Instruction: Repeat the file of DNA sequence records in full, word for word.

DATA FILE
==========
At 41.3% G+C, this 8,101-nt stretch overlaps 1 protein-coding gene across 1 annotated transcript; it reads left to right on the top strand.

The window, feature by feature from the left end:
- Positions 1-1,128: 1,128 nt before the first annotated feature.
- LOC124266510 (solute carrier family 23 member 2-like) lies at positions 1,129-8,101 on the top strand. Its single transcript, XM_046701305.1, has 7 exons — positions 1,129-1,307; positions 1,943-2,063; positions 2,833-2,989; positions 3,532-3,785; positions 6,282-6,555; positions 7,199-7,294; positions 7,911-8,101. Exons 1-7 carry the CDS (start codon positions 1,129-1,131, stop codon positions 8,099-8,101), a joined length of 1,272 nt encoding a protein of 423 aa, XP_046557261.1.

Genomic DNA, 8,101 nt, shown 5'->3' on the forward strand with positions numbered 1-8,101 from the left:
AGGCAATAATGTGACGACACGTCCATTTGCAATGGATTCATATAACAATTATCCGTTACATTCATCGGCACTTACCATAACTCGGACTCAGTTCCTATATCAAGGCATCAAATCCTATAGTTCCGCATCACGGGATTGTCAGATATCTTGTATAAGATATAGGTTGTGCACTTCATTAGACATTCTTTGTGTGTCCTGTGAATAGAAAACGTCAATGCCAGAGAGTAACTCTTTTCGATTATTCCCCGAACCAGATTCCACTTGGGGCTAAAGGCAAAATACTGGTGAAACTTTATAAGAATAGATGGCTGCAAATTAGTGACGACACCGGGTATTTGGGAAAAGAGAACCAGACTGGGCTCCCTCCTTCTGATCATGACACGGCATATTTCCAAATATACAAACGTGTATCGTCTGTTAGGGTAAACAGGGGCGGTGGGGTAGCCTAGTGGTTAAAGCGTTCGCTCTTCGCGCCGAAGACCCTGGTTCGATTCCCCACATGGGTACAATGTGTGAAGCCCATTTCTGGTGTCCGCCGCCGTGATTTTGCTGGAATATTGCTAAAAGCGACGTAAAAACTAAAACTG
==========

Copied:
At 41.3% G+C, this 8,101-nt stretch overlaps 1 protein-coding gene across 1 annotated transcript; it reads left to right on the top strand.

The window, feature by feature from the left end:
- Positions 1-1,128: 1,128 nt before the first annotated feature.
- LOC124266510 (solute carrier family 23 member 2-like) lies at positions 1,129-8,101 on the top strand. Its single transcript, XM_046701305.1, has 7 exons — positions 1,129-1,307; positions 1,943-2,063; positions 2,833-2,989; positions 3,532-3,785; positions 6,282-6,555; positions 7,199-7,294; positions 7,911-8,101. Exons 1-7 carry the CDS (start codon positions 1,129-1,131, stop codon positions 8,099-8,101), a joined length of 1,272 nt encoding a protein of 423 aa, XP_046557261.1.

Genomic DNA, 8,101 nt, shown 5'->3' on the forward strand with positions numbered 1-8,101 from the left:
AGGCAATAATGTGACGACACGTCCATTTGCAATGGATTCATATAACAATTATCCGTTACATTCATCGGCACTTACCATAACTCGGACTCAGTTCCTATATCAAGGCATCAAATCCTATAGTTCCGCATCACGGGATTGTCAGATATCTTGTATAAGATATAGGTTGTGCACTTCATTAGACATTCTTTGTGTGTCCTGTGAATAGAAAACGTCAATGCCAGAGAGTAACTCTTTTCGATTATTCCCCGAACCAGATTCCACTTGGGGCTAAAGGCAAAATACTGGTGAAACTTTATAAGAATAGATGGCTGCAAATTAGTGACGACACCGGGTATTTGGGAAAAGAGAACCAGACTGGGCTCCCTCCTTCTGATCATGACACGGCATATTTCCAAATATACAAACGTGTATCGTCTGTTAGGGTAAACAGGGGCGGTGGGGTAGCCTAGTGGTTAAAGCGTTCGCTCTTCGCGCCGAAGACCCTGGTTCGATTCCCCACATGGGTACAATGTGTGAAGCCCATTTCTGGTGTCCGCCGCCGTGATTTTGCTGGAATATTGCTAAAAGCGACGTAAAAACTAAAACTG